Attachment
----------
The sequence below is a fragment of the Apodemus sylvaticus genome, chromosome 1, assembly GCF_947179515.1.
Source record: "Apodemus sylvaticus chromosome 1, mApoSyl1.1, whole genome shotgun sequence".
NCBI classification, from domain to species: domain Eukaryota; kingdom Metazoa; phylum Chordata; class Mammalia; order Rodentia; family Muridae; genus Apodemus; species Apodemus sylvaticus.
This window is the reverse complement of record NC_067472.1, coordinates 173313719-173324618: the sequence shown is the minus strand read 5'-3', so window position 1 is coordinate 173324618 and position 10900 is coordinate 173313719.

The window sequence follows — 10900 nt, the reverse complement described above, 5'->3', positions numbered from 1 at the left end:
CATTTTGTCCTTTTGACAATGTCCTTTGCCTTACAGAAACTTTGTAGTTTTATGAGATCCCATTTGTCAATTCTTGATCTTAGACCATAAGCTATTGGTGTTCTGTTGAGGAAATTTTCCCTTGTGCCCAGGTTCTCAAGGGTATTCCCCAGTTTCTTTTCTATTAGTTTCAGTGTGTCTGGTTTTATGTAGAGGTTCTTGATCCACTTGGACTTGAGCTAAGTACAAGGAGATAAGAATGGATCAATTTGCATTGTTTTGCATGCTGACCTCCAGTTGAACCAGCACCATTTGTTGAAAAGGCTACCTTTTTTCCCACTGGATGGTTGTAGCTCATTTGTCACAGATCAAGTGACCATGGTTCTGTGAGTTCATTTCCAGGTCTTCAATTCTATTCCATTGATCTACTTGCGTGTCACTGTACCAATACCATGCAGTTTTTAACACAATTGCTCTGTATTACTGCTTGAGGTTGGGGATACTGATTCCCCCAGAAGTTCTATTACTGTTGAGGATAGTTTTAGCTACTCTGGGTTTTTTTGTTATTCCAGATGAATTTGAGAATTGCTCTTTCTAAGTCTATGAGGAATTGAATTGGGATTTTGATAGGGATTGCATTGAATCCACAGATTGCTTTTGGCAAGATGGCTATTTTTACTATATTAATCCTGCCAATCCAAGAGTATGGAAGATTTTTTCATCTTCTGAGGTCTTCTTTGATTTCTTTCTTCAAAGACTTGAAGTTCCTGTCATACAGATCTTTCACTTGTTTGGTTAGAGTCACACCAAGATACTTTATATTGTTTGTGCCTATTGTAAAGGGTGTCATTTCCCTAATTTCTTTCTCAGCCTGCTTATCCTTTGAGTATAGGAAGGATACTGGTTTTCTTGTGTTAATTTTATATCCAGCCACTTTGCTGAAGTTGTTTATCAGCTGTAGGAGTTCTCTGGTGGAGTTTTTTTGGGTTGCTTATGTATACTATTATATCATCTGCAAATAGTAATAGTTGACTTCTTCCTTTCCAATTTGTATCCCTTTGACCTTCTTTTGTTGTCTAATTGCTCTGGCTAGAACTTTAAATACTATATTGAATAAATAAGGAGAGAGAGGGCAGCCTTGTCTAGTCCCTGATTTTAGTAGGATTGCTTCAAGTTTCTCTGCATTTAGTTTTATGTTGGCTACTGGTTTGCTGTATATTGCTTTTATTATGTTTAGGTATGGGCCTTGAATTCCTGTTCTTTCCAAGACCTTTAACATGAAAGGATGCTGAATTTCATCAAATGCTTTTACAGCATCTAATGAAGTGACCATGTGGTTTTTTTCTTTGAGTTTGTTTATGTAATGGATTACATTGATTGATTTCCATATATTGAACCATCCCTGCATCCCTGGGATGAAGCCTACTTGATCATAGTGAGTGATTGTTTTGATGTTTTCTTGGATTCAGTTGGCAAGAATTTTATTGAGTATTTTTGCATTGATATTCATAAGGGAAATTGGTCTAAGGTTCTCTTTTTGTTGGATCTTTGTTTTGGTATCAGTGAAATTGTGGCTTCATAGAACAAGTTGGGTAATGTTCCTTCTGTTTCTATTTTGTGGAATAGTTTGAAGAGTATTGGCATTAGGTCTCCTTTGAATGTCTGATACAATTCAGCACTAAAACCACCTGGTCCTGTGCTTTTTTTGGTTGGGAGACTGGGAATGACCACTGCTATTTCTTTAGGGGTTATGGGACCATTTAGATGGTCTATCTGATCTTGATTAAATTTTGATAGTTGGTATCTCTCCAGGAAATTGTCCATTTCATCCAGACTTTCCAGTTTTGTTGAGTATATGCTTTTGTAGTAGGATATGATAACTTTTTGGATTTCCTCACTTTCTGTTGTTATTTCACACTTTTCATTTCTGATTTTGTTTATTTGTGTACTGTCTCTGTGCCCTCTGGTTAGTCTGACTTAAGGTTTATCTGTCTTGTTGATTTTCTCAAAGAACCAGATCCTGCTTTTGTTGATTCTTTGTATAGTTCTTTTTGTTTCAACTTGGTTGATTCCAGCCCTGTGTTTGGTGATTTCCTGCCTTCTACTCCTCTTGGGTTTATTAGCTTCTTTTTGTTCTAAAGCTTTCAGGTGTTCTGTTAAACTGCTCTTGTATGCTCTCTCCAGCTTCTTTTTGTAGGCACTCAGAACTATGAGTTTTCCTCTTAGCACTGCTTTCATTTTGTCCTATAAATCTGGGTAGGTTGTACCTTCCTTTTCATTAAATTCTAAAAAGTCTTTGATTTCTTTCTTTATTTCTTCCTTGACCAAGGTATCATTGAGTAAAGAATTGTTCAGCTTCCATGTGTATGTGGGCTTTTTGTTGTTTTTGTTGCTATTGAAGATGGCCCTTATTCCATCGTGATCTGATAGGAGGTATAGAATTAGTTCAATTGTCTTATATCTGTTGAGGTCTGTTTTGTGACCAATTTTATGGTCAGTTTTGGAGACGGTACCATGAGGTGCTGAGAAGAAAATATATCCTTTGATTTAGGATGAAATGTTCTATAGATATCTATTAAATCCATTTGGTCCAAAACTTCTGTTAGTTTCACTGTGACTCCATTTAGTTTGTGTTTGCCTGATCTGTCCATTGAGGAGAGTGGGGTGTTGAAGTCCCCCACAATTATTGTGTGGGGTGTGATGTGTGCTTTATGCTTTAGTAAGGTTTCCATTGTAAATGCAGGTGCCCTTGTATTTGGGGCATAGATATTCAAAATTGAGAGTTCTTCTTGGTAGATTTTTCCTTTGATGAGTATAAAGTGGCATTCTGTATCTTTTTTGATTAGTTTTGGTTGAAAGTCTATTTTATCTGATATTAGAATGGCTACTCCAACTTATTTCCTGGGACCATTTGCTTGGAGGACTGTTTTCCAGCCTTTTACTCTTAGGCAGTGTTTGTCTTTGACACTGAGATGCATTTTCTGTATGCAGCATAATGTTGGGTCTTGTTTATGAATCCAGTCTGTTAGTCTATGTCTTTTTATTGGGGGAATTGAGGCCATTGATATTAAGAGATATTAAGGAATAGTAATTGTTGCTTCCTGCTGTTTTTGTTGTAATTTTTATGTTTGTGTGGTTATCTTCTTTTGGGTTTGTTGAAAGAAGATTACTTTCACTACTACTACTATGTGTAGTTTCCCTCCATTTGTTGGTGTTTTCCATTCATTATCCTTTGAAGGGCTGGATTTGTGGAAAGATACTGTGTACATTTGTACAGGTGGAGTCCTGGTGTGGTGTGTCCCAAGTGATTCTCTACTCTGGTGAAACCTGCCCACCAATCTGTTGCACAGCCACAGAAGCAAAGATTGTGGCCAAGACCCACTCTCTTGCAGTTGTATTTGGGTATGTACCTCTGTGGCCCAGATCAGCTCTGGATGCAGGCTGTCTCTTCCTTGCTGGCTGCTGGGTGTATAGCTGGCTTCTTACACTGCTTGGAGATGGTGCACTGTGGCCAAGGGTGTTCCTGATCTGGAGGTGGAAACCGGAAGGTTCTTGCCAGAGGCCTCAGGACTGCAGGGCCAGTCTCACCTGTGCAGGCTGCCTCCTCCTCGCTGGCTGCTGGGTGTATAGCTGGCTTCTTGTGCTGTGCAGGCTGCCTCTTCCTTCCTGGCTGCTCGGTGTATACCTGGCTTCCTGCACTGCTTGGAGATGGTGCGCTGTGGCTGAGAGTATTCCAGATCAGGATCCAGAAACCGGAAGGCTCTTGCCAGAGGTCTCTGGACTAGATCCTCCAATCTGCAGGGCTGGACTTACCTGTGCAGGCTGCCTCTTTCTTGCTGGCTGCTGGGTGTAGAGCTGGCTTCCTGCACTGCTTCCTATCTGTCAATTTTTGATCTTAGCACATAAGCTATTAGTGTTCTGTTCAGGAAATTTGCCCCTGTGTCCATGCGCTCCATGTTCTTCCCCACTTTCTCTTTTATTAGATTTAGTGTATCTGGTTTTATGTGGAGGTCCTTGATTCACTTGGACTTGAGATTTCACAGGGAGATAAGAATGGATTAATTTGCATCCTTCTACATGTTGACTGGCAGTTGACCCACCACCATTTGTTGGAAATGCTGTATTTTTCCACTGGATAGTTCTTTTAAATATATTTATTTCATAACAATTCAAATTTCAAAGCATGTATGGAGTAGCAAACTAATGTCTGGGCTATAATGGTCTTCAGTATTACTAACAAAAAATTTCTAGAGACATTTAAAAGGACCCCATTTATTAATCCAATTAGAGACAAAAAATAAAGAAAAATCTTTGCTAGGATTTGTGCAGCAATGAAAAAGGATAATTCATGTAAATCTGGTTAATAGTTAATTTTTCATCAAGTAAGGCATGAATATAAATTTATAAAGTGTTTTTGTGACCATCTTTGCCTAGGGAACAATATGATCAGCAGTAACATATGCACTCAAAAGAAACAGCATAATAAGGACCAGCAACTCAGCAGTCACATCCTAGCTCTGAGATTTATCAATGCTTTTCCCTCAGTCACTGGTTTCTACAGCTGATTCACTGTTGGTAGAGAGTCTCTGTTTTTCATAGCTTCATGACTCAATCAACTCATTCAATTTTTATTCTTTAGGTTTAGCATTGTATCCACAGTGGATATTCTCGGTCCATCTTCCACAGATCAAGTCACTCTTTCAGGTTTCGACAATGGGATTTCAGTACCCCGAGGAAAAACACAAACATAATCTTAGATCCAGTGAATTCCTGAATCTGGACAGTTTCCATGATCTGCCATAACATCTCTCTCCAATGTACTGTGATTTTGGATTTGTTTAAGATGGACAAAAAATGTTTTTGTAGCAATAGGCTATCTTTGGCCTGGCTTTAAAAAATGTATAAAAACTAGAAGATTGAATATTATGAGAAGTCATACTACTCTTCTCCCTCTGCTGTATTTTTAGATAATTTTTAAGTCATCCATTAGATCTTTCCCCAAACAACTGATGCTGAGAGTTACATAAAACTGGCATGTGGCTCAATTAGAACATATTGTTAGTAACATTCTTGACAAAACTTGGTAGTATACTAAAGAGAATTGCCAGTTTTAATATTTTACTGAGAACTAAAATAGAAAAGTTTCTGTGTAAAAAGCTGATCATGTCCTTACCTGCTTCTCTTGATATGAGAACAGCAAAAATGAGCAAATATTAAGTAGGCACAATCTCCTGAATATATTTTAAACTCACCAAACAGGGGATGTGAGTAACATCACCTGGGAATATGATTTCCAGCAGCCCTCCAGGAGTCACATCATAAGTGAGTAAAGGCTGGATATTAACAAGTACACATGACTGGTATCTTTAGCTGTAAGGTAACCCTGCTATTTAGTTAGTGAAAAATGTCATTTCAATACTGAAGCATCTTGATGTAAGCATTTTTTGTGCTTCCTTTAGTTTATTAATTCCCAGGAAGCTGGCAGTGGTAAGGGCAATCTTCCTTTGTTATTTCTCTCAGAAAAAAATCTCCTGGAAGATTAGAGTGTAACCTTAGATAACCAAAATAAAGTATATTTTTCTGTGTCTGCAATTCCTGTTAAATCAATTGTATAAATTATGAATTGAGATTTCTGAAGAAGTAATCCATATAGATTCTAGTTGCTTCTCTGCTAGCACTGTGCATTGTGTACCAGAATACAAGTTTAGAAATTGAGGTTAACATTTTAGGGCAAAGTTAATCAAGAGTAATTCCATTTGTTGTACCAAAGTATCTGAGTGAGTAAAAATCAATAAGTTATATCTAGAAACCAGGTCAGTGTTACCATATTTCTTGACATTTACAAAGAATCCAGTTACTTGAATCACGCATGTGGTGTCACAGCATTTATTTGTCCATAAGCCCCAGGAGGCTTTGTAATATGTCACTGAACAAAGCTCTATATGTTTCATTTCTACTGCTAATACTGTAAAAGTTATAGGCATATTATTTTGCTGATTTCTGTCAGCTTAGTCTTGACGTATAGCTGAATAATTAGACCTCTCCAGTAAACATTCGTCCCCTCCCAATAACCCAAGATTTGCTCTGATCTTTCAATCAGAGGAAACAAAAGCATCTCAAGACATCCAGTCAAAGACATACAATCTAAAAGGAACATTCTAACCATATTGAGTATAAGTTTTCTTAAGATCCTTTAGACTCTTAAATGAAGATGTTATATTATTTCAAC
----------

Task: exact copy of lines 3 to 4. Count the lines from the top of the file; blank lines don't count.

NCBI classification, from domain to species: domain Eukaryota; kingdom Metazoa; phylum Chordata; class Mammalia; order Rodentia; family Muridae; genus Apodemus; species Apodemus sylvaticus.
This window is the reverse complement of record NC_067472.1, coordinates 173313719-173324618: the sequence shown is the minus strand read 5'-3', so window position 1 is coordinate 173324618 and position 10900 is coordinate 173313719.